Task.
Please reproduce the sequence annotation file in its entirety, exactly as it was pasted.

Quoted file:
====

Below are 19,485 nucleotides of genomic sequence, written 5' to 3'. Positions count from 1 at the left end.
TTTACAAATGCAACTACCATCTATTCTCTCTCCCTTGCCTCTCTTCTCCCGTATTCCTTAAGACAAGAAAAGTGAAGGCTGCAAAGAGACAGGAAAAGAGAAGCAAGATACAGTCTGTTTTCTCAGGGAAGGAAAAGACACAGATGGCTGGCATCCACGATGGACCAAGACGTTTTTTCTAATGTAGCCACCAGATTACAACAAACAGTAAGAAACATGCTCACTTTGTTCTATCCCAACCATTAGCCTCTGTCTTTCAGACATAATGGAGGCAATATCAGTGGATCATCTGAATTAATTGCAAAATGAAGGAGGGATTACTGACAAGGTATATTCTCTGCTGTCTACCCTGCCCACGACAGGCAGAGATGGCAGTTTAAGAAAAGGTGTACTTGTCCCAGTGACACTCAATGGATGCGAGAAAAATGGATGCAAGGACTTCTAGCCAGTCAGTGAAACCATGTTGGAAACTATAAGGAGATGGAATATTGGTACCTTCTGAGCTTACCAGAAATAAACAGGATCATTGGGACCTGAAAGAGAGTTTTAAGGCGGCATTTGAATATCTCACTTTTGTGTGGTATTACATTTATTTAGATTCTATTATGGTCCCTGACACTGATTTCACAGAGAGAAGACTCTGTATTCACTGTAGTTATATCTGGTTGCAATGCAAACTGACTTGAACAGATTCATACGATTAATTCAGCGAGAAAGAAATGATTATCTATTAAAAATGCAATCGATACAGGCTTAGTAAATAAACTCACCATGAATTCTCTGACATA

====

Below are 19,485 nucleotides of genomic sequence, written 5' to 3'. Positions count from 1 at the left end.
TTTACAAATGCAACTACCATCTATTCTCTCTCCCTTGCCTCTCTTCTCCCGTATTCCTTAAGACAAGAAAAGTGAAGGCTGCAAAGAGACAGGAAAAGAGAAGCAAGATACAGTCTGTTTTCTCAGGGAAGGAAAAGACACAGATGGCTGGCATCCACGATGGACCAAGACGTTTTTTCTAATGTAGCCACCAGATTACAACAAACAGTAAGAAACATGCTCACTTTGTTCTATCCCAACCATTAGCCTCTGTCTTTCAGACATAATGGAGGCAATATCAGTGGATCATCTGAATTAATTGCAAAATGAAGGAGGGATTACTGACAAGGTATATTCTCTGCTGTCTACCCTGCCCACGACAGGCAGAGATGGCAGTTTAAGAAAAGGTGTACTTGTCCCAGTGACACTCAATGGATGCGAGAAAAATGGATGCAAGGACTTCTAGCCAGTCAGTGAAACCATGTTGGAAACTATAAGGAGATGGAATATTGGTACCTTCTGAGCTTACCAGAAATAAACAGGATCATTGGGACCTGAAAGAGAGTTTTAAGGCGGCATTTGAATATCTCACTTTTGTGTGGTATTACATTTATTTAGATTCTATTATGGTCCCTGACACTGATTTCACAGAGAGAAGACTCTGTATTCACTGTAGTTATATCTGGTTGCAATGCAAACTGACTTGAACAGATTCATACGATTAATTCAGCGAGAAAGAAATGATTATCTATTAAAAATGCAATCGATACAGGCTTAGTAAATAAACTCACCATGAATTCTCTGACATA